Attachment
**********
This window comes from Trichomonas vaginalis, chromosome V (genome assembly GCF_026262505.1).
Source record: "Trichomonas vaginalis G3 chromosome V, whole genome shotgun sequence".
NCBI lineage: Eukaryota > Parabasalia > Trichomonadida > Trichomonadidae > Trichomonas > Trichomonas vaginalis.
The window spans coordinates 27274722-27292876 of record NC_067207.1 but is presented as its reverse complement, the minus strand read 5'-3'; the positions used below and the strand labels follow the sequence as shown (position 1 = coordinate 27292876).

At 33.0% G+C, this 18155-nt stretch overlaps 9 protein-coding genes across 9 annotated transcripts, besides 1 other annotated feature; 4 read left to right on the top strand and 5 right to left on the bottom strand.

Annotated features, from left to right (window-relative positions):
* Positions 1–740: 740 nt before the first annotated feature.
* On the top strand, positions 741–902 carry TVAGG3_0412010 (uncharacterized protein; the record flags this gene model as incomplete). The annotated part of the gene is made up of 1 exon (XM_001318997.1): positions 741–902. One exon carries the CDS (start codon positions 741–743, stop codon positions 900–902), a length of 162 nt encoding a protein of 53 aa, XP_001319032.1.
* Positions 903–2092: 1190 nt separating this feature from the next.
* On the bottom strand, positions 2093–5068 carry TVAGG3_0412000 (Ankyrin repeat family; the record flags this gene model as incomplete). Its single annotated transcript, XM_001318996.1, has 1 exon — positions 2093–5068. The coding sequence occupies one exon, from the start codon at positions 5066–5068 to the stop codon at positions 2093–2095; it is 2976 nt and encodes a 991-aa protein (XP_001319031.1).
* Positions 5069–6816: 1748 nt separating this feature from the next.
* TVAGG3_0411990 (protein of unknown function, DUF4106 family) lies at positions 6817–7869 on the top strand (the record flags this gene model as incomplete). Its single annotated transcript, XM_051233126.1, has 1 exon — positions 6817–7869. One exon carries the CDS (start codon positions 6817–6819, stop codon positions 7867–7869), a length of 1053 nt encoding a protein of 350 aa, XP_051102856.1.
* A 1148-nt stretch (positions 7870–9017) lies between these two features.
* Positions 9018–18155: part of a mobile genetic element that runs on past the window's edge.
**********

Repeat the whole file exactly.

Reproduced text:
This window comes from Trichomonas vaginalis, chromosome V (genome assembly GCF_026262505.1).
Source record: "Trichomonas vaginalis G3 chromosome V, whole genome shotgun sequence".
NCBI lineage: Eukaryota > Parabasalia > Trichomonadida > Trichomonadidae > Trichomonas > Trichomonas vaginalis.
The window spans coordinates 27274722-27292876 of record NC_067207.1 but is presented as its reverse complement, the minus strand read 5'-3'; the positions used below and the strand labels follow the sequence as shown (position 1 = coordinate 27292876).

At 33.0% G+C, this 18155-nt stretch overlaps 9 protein-coding genes across 9 annotated transcripts, besides 1 other annotated feature; 4 read left to right on the top strand and 5 right to left on the bottom strand.

Annotated features, from left to right (window-relative positions):
* Positions 1–740: 740 nt before the first annotated feature.
* On the top strand, positions 741–902 carry TVAGG3_0412010 (uncharacterized protein; the record flags this gene model as incomplete). The annotated part of the gene is made up of 1 exon (XM_001318997.1): positions 741–902. One exon carries the CDS (start codon positions 741–743, stop codon positions 900–902), a length of 162 nt encoding a protein of 53 aa, XP_001319032.1.
* Positions 903–2092: 1190 nt separating this feature from the next.
* On the bottom strand, positions 2093–5068 carry TVAGG3_0412000 (Ankyrin repeat family; the record flags this gene model as incomplete). Its single annotated transcript, XM_001318996.1, has 1 exon — positions 2093–5068. The coding sequence occupies one exon, from the start codon at positions 5066–5068 to the stop codon at positions 2093–2095; it is 2976 nt and encodes a 991-aa protein (XP_001319031.1).
* Positions 5069–6816: 1748 nt separating this feature from the next.
* TVAGG3_0411990 (protein of unknown function, DUF4106 family) lies at positions 6817–7869 on the top strand (the record flags this gene model as incomplete). Its single annotated transcript, XM_051233126.1, has 1 exon — positions 6817–7869. One exon carries the CDS (start codon positions 6817–6819, stop codon positions 7867–7869), a length of 1053 nt encoding a protein of 350 aa, XP_051102856.1.
* A 1148-nt stretch (positions 7870–9017) lies between these two features.
* Positions 9018–18155: part of a mobile genetic element that runs on past the window's edge.